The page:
Free concert aims to show kids a better way

VERGENNES — Music, which is said to be the great communicator, will soon be a vehicle for social change in Vergennes.
The first-ever Youth Awareness fundraiser concert, organized by Ferrisburgh resident Jackie Rivers, will be held in the Vergennes Opera House on Aug. 19from 4 to 8 p.m.
Rivers said the goal is to encourage the local youth to make healthy choices. The free show for all ages show will bring five musical acts to the stage for a night of community education about the problems of bullying and abuse of substances, including drugs, alcohol and tobacco.
A certified artist developer, musician, mother and grandmother, Rivers hopes the show will inspire teenagers and their parents to become involved in the arts as a way to focus talents and discourage unhealthy behaviors.
Rivers believes music can send a powerful message.
“Music is something that people of all ages can relate to,” she said. “If kids and even adults can find something they’re passionate about and focus on that then maybe we can get them away from something they’re searching for before they get into drugs and alcohol.”
The concert will feature young singer-songwriters, aged 13 to 23, who promote Rivers’ message. Artists will include a young woman from the Rutland area who auditioned for “The Voice” and the African hip-hop band, A2VT. All of the performers were hand-selected by Rivers.
Rivers hopes that these artists will help start an important conversation. A longtime Addison County resident, Rivers’ children went through the Vergennes school system. Over the years, Rivers believes drug problems have increased in the area and worries about the future.
“Things were bad when my children were in school, but now it’s gotten even worse,” said Rivers. “I just fear for my grandkids when they grow up.”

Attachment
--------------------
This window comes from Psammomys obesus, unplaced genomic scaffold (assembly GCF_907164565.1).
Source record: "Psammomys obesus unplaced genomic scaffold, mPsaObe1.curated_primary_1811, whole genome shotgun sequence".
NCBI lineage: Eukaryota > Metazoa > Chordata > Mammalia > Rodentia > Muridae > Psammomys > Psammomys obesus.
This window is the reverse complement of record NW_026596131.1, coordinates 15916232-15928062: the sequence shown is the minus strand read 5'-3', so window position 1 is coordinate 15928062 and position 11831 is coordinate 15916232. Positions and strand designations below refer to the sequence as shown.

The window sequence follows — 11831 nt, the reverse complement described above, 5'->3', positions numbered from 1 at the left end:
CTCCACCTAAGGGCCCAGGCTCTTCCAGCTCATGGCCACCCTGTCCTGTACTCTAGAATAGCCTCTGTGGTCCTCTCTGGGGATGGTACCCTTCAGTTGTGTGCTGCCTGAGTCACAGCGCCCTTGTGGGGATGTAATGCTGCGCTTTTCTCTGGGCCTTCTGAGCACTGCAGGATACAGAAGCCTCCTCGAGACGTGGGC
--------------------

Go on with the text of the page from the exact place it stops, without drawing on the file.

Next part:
With recent drug activity in the area, Rivers said that the whole community has decided there is a need to raise awareness in drug-related issues, and the fundraiser will provide a way for people to step up and help. She said that many, including Vergennes Police Chief George Merkel, have done an excellent job in bringing the community together.
In addition to the community support, Rivers turned her project into a family mission and recruited her sisters to help with the project. Despite their powerful message, organizers are encountering some fundraising problems. Rivers said generating enough donations to fund the event has been a huge challenge, due to the hard economic times. She said that many businesses and organizations do not have the money available at this time to support the event financially.
Rivers remains hopeful that the community will come through to help out the cause, no matter how small the donation.
“We’re still struggling, and we are hoping that the community steps up,” said Rivers. “It doesn’t matter if it’s $5 or $10. Anything helps. We really need to make this work because it’s really going to help the youth in this community.”

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